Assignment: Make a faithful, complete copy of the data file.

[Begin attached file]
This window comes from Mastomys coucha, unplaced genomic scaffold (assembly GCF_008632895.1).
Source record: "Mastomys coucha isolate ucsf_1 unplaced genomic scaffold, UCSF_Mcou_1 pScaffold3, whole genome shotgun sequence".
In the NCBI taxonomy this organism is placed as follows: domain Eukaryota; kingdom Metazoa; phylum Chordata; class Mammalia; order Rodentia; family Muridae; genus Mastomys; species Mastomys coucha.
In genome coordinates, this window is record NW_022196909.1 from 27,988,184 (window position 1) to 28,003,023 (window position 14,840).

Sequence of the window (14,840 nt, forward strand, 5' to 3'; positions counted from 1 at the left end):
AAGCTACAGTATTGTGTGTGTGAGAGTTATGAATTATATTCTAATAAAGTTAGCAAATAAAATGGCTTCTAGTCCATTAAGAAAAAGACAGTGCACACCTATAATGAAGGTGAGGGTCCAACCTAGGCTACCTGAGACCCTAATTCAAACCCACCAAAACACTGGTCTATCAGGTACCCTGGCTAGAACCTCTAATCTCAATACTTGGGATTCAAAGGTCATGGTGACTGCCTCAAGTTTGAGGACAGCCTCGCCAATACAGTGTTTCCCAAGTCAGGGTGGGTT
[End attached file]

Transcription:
This window comes from Mastomys coucha, unplaced genomic scaffold (assembly GCF_008632895.1).
Source record: "Mastomys coucha isolate ucsf_1 unplaced genomic scaffold, UCSF_Mcou_1 pScaffold3, whole genome shotgun sequence".
In the NCBI taxonomy this organism is placed as follows: domain Eukaryota; kingdom Metazoa; phylum Chordata; class Mammalia; order Rodentia; family Muridae; genus Mastomys; species Mastomys coucha.
In genome coordinates, this window is record NW_022196909.1 from 27,988,184 (window position 1) to 28,003,023 (window position 14,840).

Sequence of the window (14,840 nt, forward strand, 5' to 3'; positions counted from 1 at the left end):
AAGCTACAGTATTGTGTGTGTGAGAGTTATGAATTATATTCTAATAAAGTTAGCAAATAAAATGGCTTCTAGTCCATTAAGAAAAAGACAGTGCACACCTATAATGAAGGTGAGGGTCCAACCTAGGCTACCTGAGACCCTAATTCAAACCCACCAAAACACTGGTCTATCAGGTACCCTGGCTAGAACCTCTAATCTCAATACTTGGGATTCAAAGGTCATGGTGACTGCCTCAAGTTTGAGGACAGCCTCGCCAATACAGTGTTTCCCAAGTCAGGGTGGGTT